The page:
Seasonal Changes in Salmonella Prevalence in Dairy Products

Greg Howard
11th May, 2024

Seasonal Changes in Salmonella Prevalence in Dairy Products

Image Source: Natural Science News, 2024

Key Findings

  • In Ethiopia, Salmonella is more prevalent in dairy during the dry season
  • Raw milk, especially from Oromia, has higher Salmonella rates than pasteurized milk or cheese
  • Seasonal patterns in contamination suggest a need for targeted food safety measures
Foodborne illnesses pose a significant threat to public health worldwide, and understanding the factors that contribute to the spread of foodborne pathogens is crucial in combating these diseases. A recent study conducted by the Ethiopian Institute of Agricultural Research[1] has shed light on the seasonal prevalence of Salmonella in dairy products in Ethiopia, a country where previous research on this topic has been limited. Salmonella is a type of bacteria that can cause serious and sometimes fatal infections in young children, frail or elderly people, and others with weakened immune systems. It can contaminate a wide range of food products, leading to illnesses that are often more pronounced during certain times of the year. This phenomenon of seasonal fluctuation in the prevalence of foodborne pathogens has been observed in various contexts. For instance, a study in Midwestern United States found that the prevalence of E. coli O157:H7 and Salmonella in beef processing plants varied by season, with higher rates in the warmer months[2]. Similarly, a Salmonella outbreak in France was traced back to contaminated raw-milk cheese, highlighting the risks associated with dairy products[3]. The Ethiopian study aimed to identify the differences in the prevalence of Salmonella in milk and cheese samples between the wet and dry seasons. Using a longitudinal study design, researchers collected a total of 448 samples of milk and cottage cheese from three regions: Oromia, Sidama, and Amhara. These samples underwent testing using a recognized microbiological method (ISO 6579-1: 2008), and the presence of Salmonella was confirmed with PCR, a molecular technique that detects the DNA of pathogens. The results were telling. There was a higher prevalence of Salmonella detected in all sample types during the dry season, with raw milk samples from the Oromia region showing a significant difference in Salmonella prevalence (27.08%). Furthermore, samples from raw milk producers exhibited a notably higher prevalence of Salmonella during the wet season (29.17%). These findings suggest that the risk of Salmonella contamination in dairy products in Ethiopia is subject to seasonal variation, with different risks associated with each season. Understanding this seasonal pattern is crucial for developing effective food safety interventions. For example, the study's findings indicate that strategies for improving the safety of dairy products in Ethiopia must account for these seasonal fluctuations. This could involve targeted awareness campaigns on hygienic milk production and handling practices, timed according to the season to maximize their effectiveness. The research also builds on the body of evidence that shows the importance of considering the source of contamination. As seen in the Midwestern beef processing plants[2], hides were identified as a major source of pathogens, suggesting that interventions could be most effective if they focus on the initial stages of production. Similarly, the Ethiopian study implies that interventions at the level of raw milk production could be particularly beneficial. Moreover, this study has implications for public health beyond Ethiopia. It underscores the need for a global perspective on food safety, considering the unique challenges faced by different regions. The emergence of invasive strains of non-typhoidal salmonellae in Africa[4] has been linked to factors such as HIV, malaria, and malnutrition, demonstrating the complex interplay between pathogens, human health, and environmental factors. In conclusion, the research by the Ethiopian Institute of Agricultural Research provides valuable insights into the seasonal dynamics of Salmonella contamination in dairy products. It highlights the necessity of seasonally tailored food safety interventions and contributes to a more nuanced understanding of foodborne illness transmission. This knowledge is not only pertinent for Ethiopia but also has broader implications for global efforts to enhance food safety and prevent foodborne illnesses.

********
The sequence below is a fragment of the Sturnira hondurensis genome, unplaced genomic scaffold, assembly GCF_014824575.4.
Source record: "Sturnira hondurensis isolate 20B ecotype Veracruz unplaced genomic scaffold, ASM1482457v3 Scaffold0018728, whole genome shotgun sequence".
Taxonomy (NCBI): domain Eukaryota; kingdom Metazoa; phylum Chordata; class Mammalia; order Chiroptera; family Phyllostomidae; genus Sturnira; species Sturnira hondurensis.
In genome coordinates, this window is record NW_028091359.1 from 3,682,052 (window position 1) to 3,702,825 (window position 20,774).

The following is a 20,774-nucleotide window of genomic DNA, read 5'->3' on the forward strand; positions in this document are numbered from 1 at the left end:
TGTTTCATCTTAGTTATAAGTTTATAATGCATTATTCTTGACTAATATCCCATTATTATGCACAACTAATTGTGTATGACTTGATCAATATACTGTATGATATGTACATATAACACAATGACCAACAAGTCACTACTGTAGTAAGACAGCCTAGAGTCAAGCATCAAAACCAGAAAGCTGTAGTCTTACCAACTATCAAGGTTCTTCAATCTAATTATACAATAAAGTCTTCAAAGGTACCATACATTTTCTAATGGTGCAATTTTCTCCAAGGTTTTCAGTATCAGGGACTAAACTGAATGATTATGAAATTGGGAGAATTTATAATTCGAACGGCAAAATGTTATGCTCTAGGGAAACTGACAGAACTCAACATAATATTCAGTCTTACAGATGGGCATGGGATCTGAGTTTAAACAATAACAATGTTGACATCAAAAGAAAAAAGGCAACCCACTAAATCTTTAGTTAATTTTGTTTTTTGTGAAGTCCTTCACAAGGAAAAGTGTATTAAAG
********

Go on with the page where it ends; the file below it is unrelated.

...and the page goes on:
Main Study

1) Seasonal variation of Salmonella enterica prevalence in milk and cottage cheese along the dairy value chain in three regions of Ethiopia

Published 10th May, 2024

Related Studies

2) Seasonal prevalence of Shiga toxin-producing Escherichia coli, including O157:H7 and non-O157 serotypes, and Salmonella in commercial beef processing plants.

Journal: Journal of food protection, Issue: Vol 66, Issue 11, Nov 2003

3) Outbreak of Salmonella enterica serotype Montevideo infections in France linked to consumption of cheese made from raw milk.

4) Invasive non-typhoidal salmonella disease: an emerging and neglected tropical disease in Africa.

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